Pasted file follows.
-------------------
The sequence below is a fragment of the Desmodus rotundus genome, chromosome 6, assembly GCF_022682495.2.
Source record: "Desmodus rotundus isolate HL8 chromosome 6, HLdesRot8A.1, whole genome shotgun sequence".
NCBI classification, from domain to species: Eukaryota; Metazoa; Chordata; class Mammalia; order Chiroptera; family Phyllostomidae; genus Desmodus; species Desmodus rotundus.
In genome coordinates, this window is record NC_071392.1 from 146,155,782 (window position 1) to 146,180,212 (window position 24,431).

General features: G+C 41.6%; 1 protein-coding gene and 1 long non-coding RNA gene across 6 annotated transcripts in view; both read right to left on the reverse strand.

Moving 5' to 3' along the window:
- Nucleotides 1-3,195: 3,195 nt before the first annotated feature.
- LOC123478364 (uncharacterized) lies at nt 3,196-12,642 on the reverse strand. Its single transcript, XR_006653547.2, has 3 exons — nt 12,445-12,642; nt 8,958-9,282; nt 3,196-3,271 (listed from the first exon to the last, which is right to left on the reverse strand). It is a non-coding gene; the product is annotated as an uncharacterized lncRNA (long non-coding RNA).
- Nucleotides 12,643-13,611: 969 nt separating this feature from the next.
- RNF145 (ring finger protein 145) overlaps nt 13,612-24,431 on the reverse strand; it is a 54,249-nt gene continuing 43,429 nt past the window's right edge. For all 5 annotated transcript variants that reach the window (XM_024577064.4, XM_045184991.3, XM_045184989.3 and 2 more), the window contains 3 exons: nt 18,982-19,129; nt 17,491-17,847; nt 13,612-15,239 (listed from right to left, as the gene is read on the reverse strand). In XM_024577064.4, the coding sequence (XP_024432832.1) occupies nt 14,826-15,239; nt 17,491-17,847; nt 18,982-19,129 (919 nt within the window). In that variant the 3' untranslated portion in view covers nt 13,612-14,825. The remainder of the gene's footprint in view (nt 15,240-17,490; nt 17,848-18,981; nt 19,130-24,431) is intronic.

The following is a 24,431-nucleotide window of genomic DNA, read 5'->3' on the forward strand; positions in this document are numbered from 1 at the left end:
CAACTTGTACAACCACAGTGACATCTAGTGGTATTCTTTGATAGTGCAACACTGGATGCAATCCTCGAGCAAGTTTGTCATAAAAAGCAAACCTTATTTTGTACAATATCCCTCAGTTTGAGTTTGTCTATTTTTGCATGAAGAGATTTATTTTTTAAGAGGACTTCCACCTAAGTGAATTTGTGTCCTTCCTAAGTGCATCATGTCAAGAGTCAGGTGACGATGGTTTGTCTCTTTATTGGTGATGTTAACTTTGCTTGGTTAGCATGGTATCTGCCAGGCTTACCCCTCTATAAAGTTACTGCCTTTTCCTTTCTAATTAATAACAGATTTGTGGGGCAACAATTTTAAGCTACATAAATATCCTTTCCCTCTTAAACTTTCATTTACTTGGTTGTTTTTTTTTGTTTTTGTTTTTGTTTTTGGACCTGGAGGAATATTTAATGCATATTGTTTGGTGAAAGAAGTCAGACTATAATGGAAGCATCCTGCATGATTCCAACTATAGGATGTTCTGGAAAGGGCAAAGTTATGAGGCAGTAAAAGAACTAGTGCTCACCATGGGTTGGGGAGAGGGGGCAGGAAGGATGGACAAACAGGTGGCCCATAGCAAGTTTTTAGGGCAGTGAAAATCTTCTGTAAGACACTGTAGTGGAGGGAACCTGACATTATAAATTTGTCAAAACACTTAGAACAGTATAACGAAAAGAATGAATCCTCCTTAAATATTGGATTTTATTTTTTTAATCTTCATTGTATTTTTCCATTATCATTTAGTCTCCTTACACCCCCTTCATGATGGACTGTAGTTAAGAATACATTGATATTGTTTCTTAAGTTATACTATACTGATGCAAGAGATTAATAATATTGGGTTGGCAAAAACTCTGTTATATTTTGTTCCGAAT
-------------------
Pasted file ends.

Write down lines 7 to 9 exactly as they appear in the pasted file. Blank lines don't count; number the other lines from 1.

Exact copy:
- Nucleotides 1-3,195: 3,195 nt before the first annotated feature.
- LOC123478364 (uncharacterized) lies at nt 3,196-12,642 on the reverse strand. Its single transcript, XR_006653547.2, has 3 exons — nt 12,445-12,642; nt 8,958-9,282; nt 3,196-3,271 (listed from the first exon to the last, which is right to left on the reverse strand). It is a non-coding gene; the product is annotated as an uncharacterized lncRNA (long non-coding RNA).
- Nucleotides 12,643-13,611: 969 nt separating this feature from the next.